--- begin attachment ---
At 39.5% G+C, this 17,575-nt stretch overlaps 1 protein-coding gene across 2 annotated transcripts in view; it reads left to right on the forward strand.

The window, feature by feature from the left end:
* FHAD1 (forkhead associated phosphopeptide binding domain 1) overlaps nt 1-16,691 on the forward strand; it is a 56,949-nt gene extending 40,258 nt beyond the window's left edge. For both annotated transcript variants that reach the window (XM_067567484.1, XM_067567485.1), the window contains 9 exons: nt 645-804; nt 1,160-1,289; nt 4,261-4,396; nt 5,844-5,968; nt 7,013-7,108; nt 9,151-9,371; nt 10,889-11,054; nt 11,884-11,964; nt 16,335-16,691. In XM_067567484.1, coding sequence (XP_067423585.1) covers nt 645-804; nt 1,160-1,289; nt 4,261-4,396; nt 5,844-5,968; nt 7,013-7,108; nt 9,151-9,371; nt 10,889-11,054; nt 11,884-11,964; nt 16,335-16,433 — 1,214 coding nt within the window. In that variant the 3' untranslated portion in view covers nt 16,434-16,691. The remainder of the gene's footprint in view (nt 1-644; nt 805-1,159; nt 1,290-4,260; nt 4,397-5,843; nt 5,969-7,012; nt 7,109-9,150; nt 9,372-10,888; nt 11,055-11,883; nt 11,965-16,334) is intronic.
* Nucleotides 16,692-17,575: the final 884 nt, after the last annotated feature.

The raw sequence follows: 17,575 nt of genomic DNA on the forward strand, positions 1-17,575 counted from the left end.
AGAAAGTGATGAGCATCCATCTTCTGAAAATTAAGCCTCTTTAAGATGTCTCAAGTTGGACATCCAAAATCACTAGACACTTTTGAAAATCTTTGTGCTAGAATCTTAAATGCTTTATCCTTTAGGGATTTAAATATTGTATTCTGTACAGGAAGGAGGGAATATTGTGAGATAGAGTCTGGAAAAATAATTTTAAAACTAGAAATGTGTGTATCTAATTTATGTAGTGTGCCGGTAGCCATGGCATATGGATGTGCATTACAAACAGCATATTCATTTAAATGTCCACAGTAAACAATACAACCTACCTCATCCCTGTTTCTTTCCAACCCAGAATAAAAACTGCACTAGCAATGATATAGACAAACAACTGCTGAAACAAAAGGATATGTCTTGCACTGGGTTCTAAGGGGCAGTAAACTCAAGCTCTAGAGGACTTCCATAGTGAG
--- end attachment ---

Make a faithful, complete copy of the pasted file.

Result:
At 39.5% G+C, this 17,575-nt stretch overlaps 1 protein-coding gene across 2 annotated transcripts in view; it reads left to right on the forward strand.

The window, feature by feature from the left end:
* FHAD1 (forkhead associated phosphopeptide binding domain 1) overlaps nt 1-16,691 on the forward strand; it is a 56,949-nt gene extending 40,258 nt beyond the window's left edge. For both annotated transcript variants that reach the window (XM_067567484.1, XM_067567485.1), the window contains 9 exons: nt 645-804; nt 1,160-1,289; nt 4,261-4,396; nt 5,844-5,968; nt 7,013-7,108; nt 9,151-9,371; nt 10,889-11,054; nt 11,884-11,964; nt 16,335-16,691. In XM_067567484.1, coding sequence (XP_067423585.1) covers nt 645-804; nt 1,160-1,289; nt 4,261-4,396; nt 5,844-5,968; nt 7,013-7,108; nt 9,151-9,371; nt 10,889-11,054; nt 11,884-11,964; nt 16,335-16,433 — 1,214 coding nt within the window. In that variant the 3' untranslated portion in view covers nt 16,434-16,691. The remainder of the gene's footprint in view (nt 1-644; nt 805-1,159; nt 1,290-4,260; nt 4,397-5,843; nt 5,969-7,012; nt 7,109-9,150; nt 9,372-10,888; nt 11,055-11,883; nt 11,965-16,334) is intronic.
* Nucleotides 16,692-17,575: the final 884 nt, after the last annotated feature.

The raw sequence follows: 17,575 nt of genomic DNA on the forward strand, positions 1-17,575 counted from the left end.
AGAAAGTGATGAGCATCCATCTTCTGAAAATTAAGCCTCTTTAAGATGTCTCAAGTTGGACATCCAAAATCACTAGACACTTTTGAAAATCTTTGTGCTAGAATCTTAAATGCTTTATCCTTTAGGGATTTAAATATTGTATTCTGTACAGGAAGGAGGGAATATTGTGAGATAGAGTCTGGAAAAATAATTTTAAAACTAGAAATGTGTGTATCTAATTTATGTAGTGTGCCGGTAGCCATGGCATATGGATGTGCATTACAAACAGCATATTCATTTAAATGTCCACAGTAAACAATACAACCTACCTCATCCCTGTTTCTTTCCAACCCAGAATAAAAACTGCACTAGCAATGATATAGACAAACAACTGCTGAAACAAAAGGATATGTCTTGCACTGGGTTCTAAGGGGCAGTAAACTCAAGCTCTAGAGGACTTCCATAGTGAG